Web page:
Sofia Science Festival 2016: Richard III, Rosetta and the stars

The Sofia Science Festival is on from May 12 to 15 2016, this year boasting 69 events on a wide range of topics, the largest number since the festival was founded six years ago.

The venue is again Zaimov Park, also known as Oborishte Park, in the Bulgarian capital city. Presentations will be at Theatre Sofia, with exhibitions, experiments and interesting items on display at the Exploratorium and Zone 42 spaces next to the theatre.

As is customary, there are numerous leading foreign presenters at the festival, joining their Bulgarian scientific colleagues.

There are eight events in English, one with English subtitles, one in Polish and two in Spanish.

The first English-language event is on May 12 at 3.30pm, when Dr Hazel Barton, University of Akron Professor of Biology and Geosciences, speaks on “Living in the Dark – From Caves to Stars”. A famous scientist caver and extreme athlete, Barton will explain microbial communities living in caves, and how such sub-surface adaptations could mean survival on extra-planetary bodies in the solar system is possible.

Fergus McAuliffe, a PhD researcher at the University of Cork, winner of the 2013 FameLab International competition, will share his experience in winning the big award in Cheltenham as a means of delving into the topic of science communication, in a presentation on May 12 at 5pm.

This Earth was captivated by the European Space Agency’s Rosetta space mission, and the mission’s chief scientist, Dr Matt Taylor, will be at the Sofia Science Festival to tell the story of the November 2014 historic comet landing – and a clue or two of what to expect from it in 2016. His presentation is on May 12 at 8.30pm.

Before the startling achievement of the football team, the University of Leicester thrilled the world with a project that brought together archaeologists, historians and DNA experts to reveal the remains of King Richard III. Dr Turi King, this year’s special guest at the festival, professor at the University of Leicester, prominent expert in genetics and archaeology and head of the international research team on the DNA identification of Richard III, will tell all about the work done in solving a 500-year-old cold case, at a presentation on May 13 at 8.30pm.

On May 14, Javier Alonso Lopez of the Spanish Antarctic vessel Hesperides will describe all that is involved in international co-operation in research on Antarctica, the ongoing research itself, and what it is like on work in a place with some of the severest living conditions on Earth. His presentation, made possible in partnership with the Association of Polar Early Career Scientists, and entitled “Together on Antarctica – Bulgarian-Spanish Cooperation” begins at 10.30am.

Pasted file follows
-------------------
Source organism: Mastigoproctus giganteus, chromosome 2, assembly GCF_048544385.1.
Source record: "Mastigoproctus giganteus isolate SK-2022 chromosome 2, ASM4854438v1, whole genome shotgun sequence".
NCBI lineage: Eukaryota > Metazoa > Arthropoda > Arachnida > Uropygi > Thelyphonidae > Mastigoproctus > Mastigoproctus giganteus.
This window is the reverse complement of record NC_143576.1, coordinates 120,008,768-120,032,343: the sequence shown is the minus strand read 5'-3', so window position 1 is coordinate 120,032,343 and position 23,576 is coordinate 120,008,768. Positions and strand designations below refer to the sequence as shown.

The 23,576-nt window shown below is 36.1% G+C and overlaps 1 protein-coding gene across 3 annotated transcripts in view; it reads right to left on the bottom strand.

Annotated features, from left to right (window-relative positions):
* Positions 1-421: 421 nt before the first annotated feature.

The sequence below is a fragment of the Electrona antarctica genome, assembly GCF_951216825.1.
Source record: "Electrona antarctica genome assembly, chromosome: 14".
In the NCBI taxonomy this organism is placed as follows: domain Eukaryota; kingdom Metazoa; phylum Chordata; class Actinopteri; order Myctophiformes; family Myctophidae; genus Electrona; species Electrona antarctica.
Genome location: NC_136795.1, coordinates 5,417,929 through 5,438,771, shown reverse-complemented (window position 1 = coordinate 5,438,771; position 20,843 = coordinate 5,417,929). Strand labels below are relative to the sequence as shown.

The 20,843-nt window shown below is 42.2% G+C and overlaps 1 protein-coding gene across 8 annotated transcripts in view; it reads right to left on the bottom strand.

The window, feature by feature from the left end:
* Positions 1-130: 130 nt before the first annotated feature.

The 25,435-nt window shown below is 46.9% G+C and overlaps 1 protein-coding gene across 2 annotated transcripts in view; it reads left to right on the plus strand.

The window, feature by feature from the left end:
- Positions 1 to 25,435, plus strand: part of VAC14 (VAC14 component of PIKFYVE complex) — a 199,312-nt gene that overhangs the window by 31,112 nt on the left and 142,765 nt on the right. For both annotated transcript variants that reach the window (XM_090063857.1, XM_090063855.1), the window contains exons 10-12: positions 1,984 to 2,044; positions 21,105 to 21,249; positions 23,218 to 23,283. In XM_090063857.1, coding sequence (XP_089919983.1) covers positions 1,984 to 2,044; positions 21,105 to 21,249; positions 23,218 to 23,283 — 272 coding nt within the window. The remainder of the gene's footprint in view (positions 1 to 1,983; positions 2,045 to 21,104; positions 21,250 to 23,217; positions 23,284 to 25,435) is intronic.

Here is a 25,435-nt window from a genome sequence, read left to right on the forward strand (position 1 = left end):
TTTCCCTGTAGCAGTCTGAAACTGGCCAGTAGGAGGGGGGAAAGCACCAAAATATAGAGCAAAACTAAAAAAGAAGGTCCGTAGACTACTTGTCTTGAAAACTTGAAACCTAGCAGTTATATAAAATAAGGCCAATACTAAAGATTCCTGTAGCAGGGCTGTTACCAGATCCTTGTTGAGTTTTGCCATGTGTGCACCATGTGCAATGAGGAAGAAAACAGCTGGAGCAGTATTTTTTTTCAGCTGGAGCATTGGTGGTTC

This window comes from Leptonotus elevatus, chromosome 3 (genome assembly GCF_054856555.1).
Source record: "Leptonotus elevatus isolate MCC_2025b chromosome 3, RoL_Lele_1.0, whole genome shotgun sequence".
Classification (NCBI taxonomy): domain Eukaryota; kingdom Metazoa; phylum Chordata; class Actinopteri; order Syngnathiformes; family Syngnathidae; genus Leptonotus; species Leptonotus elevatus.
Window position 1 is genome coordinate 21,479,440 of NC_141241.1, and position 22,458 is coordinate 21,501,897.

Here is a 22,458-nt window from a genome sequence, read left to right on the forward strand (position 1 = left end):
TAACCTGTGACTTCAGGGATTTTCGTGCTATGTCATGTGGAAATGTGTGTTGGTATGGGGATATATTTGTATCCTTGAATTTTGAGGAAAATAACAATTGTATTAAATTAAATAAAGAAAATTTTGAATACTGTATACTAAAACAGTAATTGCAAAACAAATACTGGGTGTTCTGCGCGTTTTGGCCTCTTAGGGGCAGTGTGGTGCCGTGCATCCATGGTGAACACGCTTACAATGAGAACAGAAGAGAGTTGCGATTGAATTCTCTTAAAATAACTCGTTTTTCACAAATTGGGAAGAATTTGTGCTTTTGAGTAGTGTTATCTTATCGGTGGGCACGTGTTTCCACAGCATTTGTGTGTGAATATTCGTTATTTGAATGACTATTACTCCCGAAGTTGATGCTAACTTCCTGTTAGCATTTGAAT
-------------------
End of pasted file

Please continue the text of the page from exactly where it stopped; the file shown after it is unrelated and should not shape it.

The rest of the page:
“Can Shakespeare make you a better liar?” And other questions…Join British physicist, presenter, stand-up comedian and musician Helen Arney and a very special line-up of Bulgarian presenters to discover more about Shakespeare’s insights into human nature that still ring true 400 years on, investigate where modern science matches up with the ideas of Elizabethan “natural philosophy,” hear Shakespeare’s text in dramatic readings by an actor and get involved in live experiments and science demonstrations. May 14, at 11.30am.

The same day, at 7.30pm, Dr. Sossio Cimmino, industrial chemist and director of research at the Institute of Polymers, Biomaterials and Composites at the NRC of Italy, will explain why “You are what you are packaged in”. As the programme puts it: “How often do we think about the packaging our food comes in and whether it is harmless, or indeed dangerous? And how could we know either way? Do we even imagine how much science there is in a single polyethylene bag?” Cimmino has the answers, all wrapped up.

Professor Frank Burnet spins his tale (quite possibly, along with a roulette wheel) in his “Chaos Casino” presentation. Something of a Sofia Science Festival veteran, having taken part in 2011 (Science Bar) and 2014 (Meet Your Brain), Professor Burnet will be explaining the chaos that stands behind market fluctuations, inaccurate long-term weather forecasts, traffic jams and – odds-bodkins – gambling. May 14, at 8.30pm.

This is just a sample of the many events. For the full programme in English, please click here, and for information on tickets and access to the festival, please click here.

The Sofia Science Festival is organised by the British Council Bulgaria and is under the patronage of the Bulgarian Ministry of Education and Science. The Sofia Globe is a media partner of The Sofia Science Festival 2016.



The Sofia Globe staff

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